According to the letter d'Erlon included in his memoirs, there was:
Paris January 7, 1831
I am pleased to announce that I have decided that you would be
put on the lists of the active officers of the army. This measure had
to be delayed because it was important to know with precision the
effects of the order of 26 August 1830 on the abolition of convictions
and decisions of the government, imposed for political actions since
July 7, 1815 and the need to consult the Garde des Sceaux (Minister
of Justice), to see and identify (evaluate political motives of judgements).
The opinion of the Minister is that, after this order and the
judgment of the Cour de Cassassion of June 11, 1825, you were back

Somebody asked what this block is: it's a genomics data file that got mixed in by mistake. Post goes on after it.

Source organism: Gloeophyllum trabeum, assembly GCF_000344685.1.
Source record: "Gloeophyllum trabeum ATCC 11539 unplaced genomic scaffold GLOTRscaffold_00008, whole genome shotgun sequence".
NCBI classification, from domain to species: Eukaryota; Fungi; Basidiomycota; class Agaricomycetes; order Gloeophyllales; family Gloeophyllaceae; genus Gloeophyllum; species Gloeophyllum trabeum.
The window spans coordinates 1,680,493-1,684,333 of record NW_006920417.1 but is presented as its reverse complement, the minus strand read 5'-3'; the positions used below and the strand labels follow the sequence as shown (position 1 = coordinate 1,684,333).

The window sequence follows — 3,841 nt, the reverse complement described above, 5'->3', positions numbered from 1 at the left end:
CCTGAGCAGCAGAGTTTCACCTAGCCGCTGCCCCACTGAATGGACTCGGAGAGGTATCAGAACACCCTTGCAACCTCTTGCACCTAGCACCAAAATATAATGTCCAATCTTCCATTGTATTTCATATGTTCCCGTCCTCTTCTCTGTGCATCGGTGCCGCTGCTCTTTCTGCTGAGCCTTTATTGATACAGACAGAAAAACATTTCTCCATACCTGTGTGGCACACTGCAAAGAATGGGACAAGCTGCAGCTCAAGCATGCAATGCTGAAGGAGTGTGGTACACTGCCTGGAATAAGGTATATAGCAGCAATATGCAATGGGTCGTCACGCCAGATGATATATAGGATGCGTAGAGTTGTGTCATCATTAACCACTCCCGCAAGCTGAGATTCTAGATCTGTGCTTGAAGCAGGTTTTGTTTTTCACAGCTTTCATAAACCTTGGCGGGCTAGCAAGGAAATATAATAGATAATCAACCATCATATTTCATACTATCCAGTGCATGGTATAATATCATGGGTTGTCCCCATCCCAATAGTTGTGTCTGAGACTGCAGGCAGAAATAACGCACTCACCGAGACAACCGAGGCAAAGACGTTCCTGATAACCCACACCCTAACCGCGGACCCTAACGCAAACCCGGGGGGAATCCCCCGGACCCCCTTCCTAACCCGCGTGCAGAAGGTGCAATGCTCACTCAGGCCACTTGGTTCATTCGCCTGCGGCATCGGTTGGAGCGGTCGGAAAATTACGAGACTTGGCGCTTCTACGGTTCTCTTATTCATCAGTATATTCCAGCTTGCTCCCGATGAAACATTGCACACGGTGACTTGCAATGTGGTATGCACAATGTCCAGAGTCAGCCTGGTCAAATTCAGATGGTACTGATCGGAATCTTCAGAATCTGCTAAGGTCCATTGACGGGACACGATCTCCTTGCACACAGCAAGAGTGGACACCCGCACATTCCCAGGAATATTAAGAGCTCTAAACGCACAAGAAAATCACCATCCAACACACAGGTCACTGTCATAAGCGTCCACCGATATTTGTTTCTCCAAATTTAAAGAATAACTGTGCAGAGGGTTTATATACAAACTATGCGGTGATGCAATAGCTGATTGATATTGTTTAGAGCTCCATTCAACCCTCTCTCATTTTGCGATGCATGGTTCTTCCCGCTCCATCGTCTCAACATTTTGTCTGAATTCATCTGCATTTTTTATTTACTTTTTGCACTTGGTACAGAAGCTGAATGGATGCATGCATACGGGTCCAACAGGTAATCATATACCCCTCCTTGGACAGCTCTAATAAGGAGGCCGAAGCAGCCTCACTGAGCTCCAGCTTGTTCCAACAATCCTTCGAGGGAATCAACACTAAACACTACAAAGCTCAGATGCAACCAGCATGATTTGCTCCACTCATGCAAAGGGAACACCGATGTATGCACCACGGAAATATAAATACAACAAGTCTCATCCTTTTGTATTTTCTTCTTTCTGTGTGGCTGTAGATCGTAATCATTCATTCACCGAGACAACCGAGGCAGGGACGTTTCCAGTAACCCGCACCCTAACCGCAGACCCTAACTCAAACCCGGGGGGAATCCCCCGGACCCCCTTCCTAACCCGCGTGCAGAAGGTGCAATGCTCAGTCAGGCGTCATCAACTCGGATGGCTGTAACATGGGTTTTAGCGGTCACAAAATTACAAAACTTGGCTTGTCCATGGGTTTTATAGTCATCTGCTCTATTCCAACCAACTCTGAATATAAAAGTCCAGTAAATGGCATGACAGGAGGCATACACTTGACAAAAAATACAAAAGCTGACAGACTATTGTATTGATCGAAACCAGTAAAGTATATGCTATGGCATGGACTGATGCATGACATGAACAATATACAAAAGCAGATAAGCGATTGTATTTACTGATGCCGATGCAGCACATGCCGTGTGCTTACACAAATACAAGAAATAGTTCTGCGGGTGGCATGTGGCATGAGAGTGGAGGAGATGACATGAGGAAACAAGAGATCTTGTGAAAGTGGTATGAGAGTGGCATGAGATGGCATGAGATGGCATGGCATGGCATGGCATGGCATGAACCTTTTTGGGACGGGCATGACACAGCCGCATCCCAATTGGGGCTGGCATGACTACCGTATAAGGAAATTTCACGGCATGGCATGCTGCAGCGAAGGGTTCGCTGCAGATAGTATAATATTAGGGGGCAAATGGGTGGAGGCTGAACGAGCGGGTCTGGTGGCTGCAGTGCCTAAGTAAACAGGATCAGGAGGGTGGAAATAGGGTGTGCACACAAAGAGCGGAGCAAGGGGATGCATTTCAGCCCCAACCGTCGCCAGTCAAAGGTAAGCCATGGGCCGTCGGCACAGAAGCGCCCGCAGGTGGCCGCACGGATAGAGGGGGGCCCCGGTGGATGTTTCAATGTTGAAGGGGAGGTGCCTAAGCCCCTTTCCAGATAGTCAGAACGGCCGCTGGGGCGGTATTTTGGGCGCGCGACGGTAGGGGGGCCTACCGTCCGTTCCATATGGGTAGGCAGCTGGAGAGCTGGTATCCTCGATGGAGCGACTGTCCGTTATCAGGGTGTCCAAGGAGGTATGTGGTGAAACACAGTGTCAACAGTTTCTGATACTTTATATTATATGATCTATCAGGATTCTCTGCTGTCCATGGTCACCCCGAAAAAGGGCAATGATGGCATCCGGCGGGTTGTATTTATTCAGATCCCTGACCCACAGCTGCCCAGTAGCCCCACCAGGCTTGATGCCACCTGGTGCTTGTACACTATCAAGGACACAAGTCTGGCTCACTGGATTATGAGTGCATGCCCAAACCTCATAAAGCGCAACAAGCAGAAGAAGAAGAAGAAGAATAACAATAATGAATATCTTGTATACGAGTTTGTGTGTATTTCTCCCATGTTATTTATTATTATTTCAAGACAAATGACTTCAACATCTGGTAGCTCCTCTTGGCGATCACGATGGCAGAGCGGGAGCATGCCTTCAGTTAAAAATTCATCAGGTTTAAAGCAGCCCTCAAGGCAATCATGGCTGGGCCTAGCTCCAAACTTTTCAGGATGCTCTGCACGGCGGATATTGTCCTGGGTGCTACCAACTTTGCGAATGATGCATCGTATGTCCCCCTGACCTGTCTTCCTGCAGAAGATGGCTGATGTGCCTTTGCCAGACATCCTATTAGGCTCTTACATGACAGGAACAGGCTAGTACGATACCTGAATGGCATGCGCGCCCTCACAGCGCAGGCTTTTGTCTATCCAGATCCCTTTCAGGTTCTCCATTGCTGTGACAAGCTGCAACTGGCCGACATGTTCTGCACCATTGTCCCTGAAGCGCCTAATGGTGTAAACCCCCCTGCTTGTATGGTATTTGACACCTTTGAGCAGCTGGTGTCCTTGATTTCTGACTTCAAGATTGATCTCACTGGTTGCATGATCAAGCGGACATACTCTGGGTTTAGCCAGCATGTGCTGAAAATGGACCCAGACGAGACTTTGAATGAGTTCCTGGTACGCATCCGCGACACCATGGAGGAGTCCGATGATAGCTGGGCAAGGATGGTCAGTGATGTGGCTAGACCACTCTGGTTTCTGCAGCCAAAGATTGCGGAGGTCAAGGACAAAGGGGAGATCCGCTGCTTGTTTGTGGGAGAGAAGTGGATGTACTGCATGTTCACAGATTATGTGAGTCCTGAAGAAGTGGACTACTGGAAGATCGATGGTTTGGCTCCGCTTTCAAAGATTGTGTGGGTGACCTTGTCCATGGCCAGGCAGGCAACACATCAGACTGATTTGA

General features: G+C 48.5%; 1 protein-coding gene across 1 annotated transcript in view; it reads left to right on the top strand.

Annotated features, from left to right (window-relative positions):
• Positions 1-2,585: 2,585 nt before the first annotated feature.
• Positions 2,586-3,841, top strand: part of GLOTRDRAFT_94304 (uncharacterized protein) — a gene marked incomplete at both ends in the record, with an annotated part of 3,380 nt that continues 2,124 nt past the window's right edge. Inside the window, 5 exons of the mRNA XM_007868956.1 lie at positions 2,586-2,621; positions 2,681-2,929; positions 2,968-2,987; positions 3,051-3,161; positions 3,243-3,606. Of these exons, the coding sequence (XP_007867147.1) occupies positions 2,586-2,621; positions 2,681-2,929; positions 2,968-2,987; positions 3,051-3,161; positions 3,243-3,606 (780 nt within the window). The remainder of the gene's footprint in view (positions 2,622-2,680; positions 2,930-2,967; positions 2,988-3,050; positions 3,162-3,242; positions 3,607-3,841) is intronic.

in the fullness of your rights, and that there was no objection to see
you regain your rank in the army.
I applaud this interpretation, which gives back to the army one
of his bravest generals, and I will give orders accordingly.
Signed: Marshal Duke of Dalmatia
So candidly, I'm getting overloaded with details and am not remembering things - so I need to go piece all back together to see why d'Erlon's case took such processing time, and why Grouchy's did not, and for that matter, the balance of the officers who were put on the various lists from 1815 and 1816.